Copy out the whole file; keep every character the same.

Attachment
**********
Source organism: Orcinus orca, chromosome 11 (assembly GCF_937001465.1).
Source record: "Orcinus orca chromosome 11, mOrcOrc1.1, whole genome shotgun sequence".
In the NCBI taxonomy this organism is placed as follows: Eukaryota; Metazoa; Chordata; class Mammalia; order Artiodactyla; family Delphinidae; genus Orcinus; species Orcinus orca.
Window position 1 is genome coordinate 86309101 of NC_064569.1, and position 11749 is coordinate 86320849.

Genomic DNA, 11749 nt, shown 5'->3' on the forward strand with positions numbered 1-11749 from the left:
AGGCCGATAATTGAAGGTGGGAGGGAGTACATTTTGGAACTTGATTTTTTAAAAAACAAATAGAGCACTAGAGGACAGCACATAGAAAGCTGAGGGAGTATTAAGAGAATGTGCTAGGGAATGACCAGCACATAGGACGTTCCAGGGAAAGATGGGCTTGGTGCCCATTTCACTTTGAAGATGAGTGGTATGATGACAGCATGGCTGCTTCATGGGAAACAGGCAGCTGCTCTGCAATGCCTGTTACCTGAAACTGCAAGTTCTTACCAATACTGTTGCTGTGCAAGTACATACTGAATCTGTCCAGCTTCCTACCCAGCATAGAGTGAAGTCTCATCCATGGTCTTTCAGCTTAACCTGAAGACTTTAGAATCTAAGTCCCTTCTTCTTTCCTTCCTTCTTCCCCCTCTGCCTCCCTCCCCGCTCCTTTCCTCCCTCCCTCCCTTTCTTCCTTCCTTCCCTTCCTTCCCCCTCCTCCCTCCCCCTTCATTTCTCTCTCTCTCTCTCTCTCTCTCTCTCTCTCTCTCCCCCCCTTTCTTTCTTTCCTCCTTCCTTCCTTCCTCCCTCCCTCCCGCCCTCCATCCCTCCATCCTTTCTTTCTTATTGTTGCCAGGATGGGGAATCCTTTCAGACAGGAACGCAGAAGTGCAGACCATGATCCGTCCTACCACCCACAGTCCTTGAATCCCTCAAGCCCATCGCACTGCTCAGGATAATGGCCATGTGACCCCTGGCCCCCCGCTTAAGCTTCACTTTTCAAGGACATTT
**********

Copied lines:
Source organism: Orcinus orca, chromosome 11 (assembly GCF_937001465.1).
Source record: "Orcinus orca chromosome 11, mOrcOrc1.1, whole genome shotgun sequence".
In the NCBI taxonomy this organism is placed as follows: Eukaryota; Metazoa; Chordata; class Mammalia; order Artiodactyla; family Delphinidae; genus Orcinus; species Orcinus orca.
Window position 1 is genome coordinate 86309101 of NC_064569.1, and position 11749 is coordinate 86320849.

Genomic DNA, 11749 nt, shown 5'->3' on the forward strand with positions numbered 1-11749 from the left:
AGGCCGATAATTGAAGGTGGGAGGGAGTACATTTTGGAACTTGATTTTTTAAAAAACAAATAGAGCACTAGAGGACAGCACATAGAAAGCTGAGGGAGTATTAAGAGAATGTGCTAGGGAATGACCAGCACATAGGACGTTCCAGGGAAAGATGGGCTTGGTGCCCATTTCACTTTGAAGATGAGTGGTATGATGACAGCATGGCTGCTTCATGGGAAACAGGCAGCTGCTCTGCAATGCCTGTTACCTGAAACTGCAAGTTCTTACCAATACTGTTGCTGTGCAAGTACATACTGAATCTGTCCAGCTTCCTACCCAGCATAGAGTGAAGTCTCATCCATGGTCTTTCAGCTTAACCTGAAGACTTTAGAATCTAAGTCCCTTCTTCTTTCCTTCCTTCTTCCCCCTCTGCCTCCCTCCCCGCTCCTTTCCTCCCTCCCTCCCTTTCTTCCTTCCTTCCCTTCCTTCCCCCTCCTCCCTCCCCCTTCATTTCTCTCTCTCTCTCTCTCTCTCTCTCTCTCTCTCTCCCCCCCTTTCTTTCTTTCCTCCTTCCTTCCTTCCTCCCTCCCTCCCGCCCTCCATCCCTCCATCCTTTCTTTCTTATTGTTGCCAGGATGGGGAATCCTTTCAGACAGGAACGCAGAAGTGCAGACCATGATCCGTCCTACCACCCACAGTCCTTGAATCCCTCAAGCCCATCGCACTGCTCAGGATAATGGCCATGTGACCCCTGGCCCCCCGCTTAAGCTTCACTTTTCAAGGACATTT